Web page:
Current Challenges and Possibilities for the Future for the Craft Education in Finland
In the February’s Engage with Ideas online session, Professor Mia Porko-Hudd will discusses the Craft Education in Finland. She will explore current challenges; such as subject’s tradition with a focus on development of individual skills acquisition (Garber, 2002) and envisaging new pedagogical models that facilitate development of technological literacy skills within design and innovation processes in the digital era (Porko-Hudd, Pöllänen & Lindfors, 2018). She will also suggests future possibilities how craft subjects may contribute towards skills development which are increasingly needed to navigate today’s complex world.
Although, the craft has long traditions as a compulsory subject in the comprehensive school in Finland, at times, the status, content and methods for teaching and learning the subject is questioned. In her talk, Mia will reflect on how the craft subject in the Finnish comprehensive schools has developed over the past decades with an aim to prepare the students to meet challenges of the 21st century. She will be arguing that the changed in the curricular and how the craft subjects are taught make them highly relevant for introducing future citizens to activity contributing in current complex technological and global society.
Crafts has been a compulsory subject separate from art in Finnish schools since 1866. At that time the subject was divided by gender into handicrafts for boys and handicrafts for girls. However, in practice, the implementation of craft education mostly involved the development of skills needed to maintain agricultural and household equipment and tools. Thus, during the early years, it was also important to produce and repair the artefacts needed in daily life. In the 1970s, the subject was renamed to Crafts, Textile Crafts, and Technical Crafts with the aim to diminish the gender-related aspects of the subjects (see Figure 1).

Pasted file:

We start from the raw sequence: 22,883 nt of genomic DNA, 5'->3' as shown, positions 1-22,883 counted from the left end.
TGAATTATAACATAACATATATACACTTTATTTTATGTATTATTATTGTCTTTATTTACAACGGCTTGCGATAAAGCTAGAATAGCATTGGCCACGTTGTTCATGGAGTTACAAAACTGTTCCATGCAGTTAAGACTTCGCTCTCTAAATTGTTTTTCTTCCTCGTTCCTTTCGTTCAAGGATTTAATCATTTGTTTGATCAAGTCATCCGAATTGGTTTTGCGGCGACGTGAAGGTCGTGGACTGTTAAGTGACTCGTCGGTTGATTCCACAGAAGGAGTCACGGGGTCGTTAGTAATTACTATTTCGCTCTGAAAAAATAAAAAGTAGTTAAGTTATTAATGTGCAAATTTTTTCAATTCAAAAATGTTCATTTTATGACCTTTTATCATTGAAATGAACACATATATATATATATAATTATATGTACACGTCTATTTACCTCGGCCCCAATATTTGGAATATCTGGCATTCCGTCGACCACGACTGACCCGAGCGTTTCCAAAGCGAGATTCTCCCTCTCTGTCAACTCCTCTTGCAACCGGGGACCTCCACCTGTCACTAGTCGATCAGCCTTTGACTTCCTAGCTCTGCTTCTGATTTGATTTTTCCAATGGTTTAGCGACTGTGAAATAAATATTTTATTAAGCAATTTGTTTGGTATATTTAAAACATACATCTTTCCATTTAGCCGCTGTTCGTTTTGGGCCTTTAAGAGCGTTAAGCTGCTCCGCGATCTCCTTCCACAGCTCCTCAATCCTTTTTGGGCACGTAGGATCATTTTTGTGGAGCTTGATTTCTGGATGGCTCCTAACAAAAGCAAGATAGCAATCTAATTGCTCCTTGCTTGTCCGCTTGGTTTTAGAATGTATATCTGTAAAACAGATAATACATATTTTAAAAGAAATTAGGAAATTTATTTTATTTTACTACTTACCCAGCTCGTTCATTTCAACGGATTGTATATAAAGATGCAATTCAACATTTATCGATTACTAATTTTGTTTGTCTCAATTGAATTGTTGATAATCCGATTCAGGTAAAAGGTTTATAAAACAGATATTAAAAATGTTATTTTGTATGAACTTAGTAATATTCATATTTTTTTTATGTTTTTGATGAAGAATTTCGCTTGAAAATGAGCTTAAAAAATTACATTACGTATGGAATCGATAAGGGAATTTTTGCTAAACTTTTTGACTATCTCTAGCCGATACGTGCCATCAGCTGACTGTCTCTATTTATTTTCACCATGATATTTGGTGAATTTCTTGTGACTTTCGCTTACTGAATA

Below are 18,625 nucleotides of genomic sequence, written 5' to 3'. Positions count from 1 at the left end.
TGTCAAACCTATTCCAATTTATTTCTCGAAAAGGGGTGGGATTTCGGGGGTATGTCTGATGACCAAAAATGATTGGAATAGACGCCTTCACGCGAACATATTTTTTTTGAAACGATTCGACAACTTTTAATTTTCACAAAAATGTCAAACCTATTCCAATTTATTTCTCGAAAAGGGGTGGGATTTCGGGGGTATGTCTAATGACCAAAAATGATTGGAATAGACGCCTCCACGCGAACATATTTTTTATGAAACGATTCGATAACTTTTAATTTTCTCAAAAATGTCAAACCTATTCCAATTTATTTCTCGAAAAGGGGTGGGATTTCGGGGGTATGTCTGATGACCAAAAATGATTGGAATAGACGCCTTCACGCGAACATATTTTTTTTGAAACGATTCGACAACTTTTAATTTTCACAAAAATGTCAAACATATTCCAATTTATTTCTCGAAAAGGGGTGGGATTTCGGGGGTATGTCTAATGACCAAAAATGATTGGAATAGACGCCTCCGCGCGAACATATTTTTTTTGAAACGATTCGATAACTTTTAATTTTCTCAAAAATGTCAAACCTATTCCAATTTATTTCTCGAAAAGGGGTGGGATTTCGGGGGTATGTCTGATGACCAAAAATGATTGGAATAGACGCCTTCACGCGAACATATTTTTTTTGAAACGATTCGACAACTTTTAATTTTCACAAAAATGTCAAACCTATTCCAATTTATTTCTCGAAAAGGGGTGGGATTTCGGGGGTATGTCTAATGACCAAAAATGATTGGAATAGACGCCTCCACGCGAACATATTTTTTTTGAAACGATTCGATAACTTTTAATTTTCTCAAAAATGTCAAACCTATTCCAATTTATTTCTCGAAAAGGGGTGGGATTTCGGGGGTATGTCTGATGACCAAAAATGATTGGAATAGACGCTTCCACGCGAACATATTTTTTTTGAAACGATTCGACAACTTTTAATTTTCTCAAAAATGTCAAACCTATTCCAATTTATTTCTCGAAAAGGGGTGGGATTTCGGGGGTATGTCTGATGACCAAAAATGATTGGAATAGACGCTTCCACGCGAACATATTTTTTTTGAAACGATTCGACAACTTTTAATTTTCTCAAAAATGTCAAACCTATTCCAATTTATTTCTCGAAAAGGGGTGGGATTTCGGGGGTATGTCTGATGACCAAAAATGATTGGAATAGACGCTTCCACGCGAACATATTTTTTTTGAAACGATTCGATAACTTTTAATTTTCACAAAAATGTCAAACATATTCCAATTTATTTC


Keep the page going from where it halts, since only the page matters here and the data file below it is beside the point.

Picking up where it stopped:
Mia is Professor in Sloyd/Craft Education at Åbo Akademi University in Finland. Mia’s research interest concerns the pedagogical and didactic aspects of crafts from pre-primary education to basic education, teacher education and further education. Her recent publications have dealt with issues of sustainability and well-being, documentations of craft processes, and craft education during and after the pandemic.
Garber, E. (2003). Craft Education in Finland. Definitions, Rationales and the Future. Journal of Art and Design Education (JADE), 21(2), 132–145. https://doi.org/https://doi.org/10.1111/1468-5949.00308
Porko-Hudd, M., Pöllänen, S., and Lindfors, E. (2018). Common and holistic crafts education in Finland. Techne A, 25(3), 26–38. https://journals-stage.oslomet.no/index.php/techneA/article/view/3025
Porko-Hudd, M., and Hartvik, J. (2021). “Coronaslöjd”: Lärares omställning till ofrivillig distansundervisning [“Covid Craft”: Teachers’ transition to involuntary distance education]. Techne A, 28(4), 1–20. https://doi.org/10.7577/TechneA.4722
Bookings are closed for this event.